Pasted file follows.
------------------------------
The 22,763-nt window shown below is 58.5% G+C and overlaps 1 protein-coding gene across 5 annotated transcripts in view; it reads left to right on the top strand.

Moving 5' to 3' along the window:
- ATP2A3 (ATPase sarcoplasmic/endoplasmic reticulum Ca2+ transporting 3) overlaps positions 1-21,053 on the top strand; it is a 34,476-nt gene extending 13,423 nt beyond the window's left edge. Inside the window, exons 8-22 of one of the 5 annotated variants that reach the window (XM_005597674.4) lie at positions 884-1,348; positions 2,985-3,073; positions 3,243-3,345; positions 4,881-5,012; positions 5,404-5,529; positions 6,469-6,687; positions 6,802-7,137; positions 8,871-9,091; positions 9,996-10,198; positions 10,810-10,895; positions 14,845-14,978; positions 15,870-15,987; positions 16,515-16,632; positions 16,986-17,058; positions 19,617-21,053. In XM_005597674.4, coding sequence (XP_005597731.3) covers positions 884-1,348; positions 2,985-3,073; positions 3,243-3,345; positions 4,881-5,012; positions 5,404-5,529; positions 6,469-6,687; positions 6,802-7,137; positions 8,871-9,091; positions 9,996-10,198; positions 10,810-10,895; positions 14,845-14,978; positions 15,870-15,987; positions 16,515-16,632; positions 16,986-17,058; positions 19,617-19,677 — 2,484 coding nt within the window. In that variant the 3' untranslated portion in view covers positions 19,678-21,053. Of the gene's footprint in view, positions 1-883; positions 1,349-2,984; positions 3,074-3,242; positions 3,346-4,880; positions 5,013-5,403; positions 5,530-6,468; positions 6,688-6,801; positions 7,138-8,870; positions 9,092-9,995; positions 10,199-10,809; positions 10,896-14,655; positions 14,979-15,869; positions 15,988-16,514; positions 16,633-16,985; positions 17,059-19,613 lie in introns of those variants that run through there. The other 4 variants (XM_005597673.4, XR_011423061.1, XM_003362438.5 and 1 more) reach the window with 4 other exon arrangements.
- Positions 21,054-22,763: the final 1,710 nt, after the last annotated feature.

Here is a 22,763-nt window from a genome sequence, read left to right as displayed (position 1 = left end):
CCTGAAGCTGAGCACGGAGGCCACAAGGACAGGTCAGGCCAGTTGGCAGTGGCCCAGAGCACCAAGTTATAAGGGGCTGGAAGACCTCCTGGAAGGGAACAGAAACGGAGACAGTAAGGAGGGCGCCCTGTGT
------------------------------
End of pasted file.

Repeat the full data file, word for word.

The 22,763-nt window shown below is 58.5% G+C and overlaps 1 protein-coding gene across 5 annotated transcripts in view; it reads left to right on the top strand.

Moving 5' to 3' along the window:
- ATP2A3 (ATPase sarcoplasmic/endoplasmic reticulum Ca2+ transporting 3) overlaps positions 1-21,053 on the top strand; it is a 34,476-nt gene extending 13,423 nt beyond the window's left edge. Inside the window, exons 8-22 of one of the 5 annotated variants that reach the window (XM_005597674.4) lie at positions 884-1,348; positions 2,985-3,073; positions 3,243-3,345; positions 4,881-5,012; positions 5,404-5,529; positions 6,469-6,687; positions 6,802-7,137; positions 8,871-9,091; positions 9,996-10,198; positions 10,810-10,895; positions 14,845-14,978; positions 15,870-15,987; positions 16,515-16,632; positions 16,986-17,058; positions 19,617-21,053. In XM_005597674.4, coding sequence (XP_005597731.3) covers positions 884-1,348; positions 2,985-3,073; positions 3,243-3,345; positions 4,881-5,012; positions 5,404-5,529; positions 6,469-6,687; positions 6,802-7,137; positions 8,871-9,091; positions 9,996-10,198; positions 10,810-10,895; positions 14,845-14,978; positions 15,870-15,987; positions 16,515-16,632; positions 16,986-17,058; positions 19,617-19,677 — 2,484 coding nt within the window. In that variant the 3' untranslated portion in view covers positions 19,678-21,053. Of the gene's footprint in view, positions 1-883; positions 1,349-2,984; positions 3,074-3,242; positions 3,346-4,880; positions 5,013-5,403; positions 5,530-6,468; positions 6,688-6,801; positions 7,138-8,870; positions 9,092-9,995; positions 10,199-10,809; positions 10,896-14,655; positions 14,979-15,869; positions 15,988-16,514; positions 16,633-16,985; positions 17,059-19,613 lie in introns of those variants that run through there. The other 4 variants (XM_005597673.4, XR_011423061.1, XM_003362438.5 and 1 more) reach the window with 4 other exon arrangements.
- Positions 21,054-22,763: the final 1,710 nt, after the last annotated feature.

Here is a 22,763-nt window from a genome sequence, read left to right as displayed (position 1 = left end):
CCTGAAGCTGAGCACGGAGGCCACAAGGACAGGTCAGGCCAGTTGGCAGTGGCCCAGAGCACCAAGTTATAAGGGGCTGGAAGACCTCCTGGAAGGGAACAGAAACGGAGACAGTAAGGAGGGCGCCCTGTGT